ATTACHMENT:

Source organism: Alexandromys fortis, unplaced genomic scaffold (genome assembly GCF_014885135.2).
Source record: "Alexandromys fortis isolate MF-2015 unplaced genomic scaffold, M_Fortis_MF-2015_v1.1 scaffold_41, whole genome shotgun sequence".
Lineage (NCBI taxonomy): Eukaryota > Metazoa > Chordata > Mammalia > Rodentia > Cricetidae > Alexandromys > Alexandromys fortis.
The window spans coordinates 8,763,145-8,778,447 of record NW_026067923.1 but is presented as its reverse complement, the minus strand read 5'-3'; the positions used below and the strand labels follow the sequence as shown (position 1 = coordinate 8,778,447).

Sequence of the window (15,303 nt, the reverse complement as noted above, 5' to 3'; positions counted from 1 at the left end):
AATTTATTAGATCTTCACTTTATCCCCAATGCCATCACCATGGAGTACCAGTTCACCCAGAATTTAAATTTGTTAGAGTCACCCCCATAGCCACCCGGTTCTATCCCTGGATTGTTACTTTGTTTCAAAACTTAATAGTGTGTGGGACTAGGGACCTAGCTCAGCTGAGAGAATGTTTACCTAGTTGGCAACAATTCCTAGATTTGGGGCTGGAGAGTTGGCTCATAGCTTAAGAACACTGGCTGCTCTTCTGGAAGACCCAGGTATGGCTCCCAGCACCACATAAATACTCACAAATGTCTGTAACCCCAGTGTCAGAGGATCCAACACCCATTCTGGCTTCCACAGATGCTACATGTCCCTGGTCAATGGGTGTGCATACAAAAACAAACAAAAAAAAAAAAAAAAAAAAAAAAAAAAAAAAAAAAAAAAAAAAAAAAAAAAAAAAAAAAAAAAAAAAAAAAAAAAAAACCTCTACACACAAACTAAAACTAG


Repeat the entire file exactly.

Source organism: Alexandromys fortis, unplaced genomic scaffold (genome assembly GCF_014885135.2).
Source record: "Alexandromys fortis isolate MF-2015 unplaced genomic scaffold, M_Fortis_MF-2015_v1.1 scaffold_41, whole genome shotgun sequence".
Lineage (NCBI taxonomy): Eukaryota > Metazoa > Chordata > Mammalia > Rodentia > Cricetidae > Alexandromys > Alexandromys fortis.
The window spans coordinates 8,763,145-8,778,447 of record NW_026067923.1 but is presented as its reverse complement, the minus strand read 5'-3'; the positions used below and the strand labels follow the sequence as shown (position 1 = coordinate 8,778,447).

Sequence of the window (15,303 nt, the reverse complement as noted above, 5' to 3'; positions counted from 1 at the left end):
AATTTATTAGATCTTCACTTTATCCCCAATGCCATCACCATGGAGTACCAGTTCACCCAGAATTTAAATTTGTTAGAGTCACCCCCATAGCCACCCGGTTCTATCCCTGGATTGTTACTTTGTTTCAAAACTTAATAGTGTGTGGGACTAGGGACCTAGCTCAGCTGAGAGAATGTTTACCTAGTTGGCAACAATTCCTAGATTTGGGGCTGGAGAGTTGGCTCATAGCTTAAGAACACTGGCTGCTCTTCTGGAAGACCCAGGTATGGCTCCCAGCACCACATAAATACTCACAAATGTCTGTAACCCCAGTGTCAGAGGATCCAACACCCATTCTGGCTTCCACAGATGCTACATGTCCCTGGTCAATGGGTGTGCATACAAAAACAAACAAAAAAAAAAAAAAAAAAAAAAAAAAAAAAAAAAAAAAAAAAAAAAAAAAAAAAAAAAAAAAAAAAAAAAAAAAAAAAACCTCTACACACAAACTAAAACTAG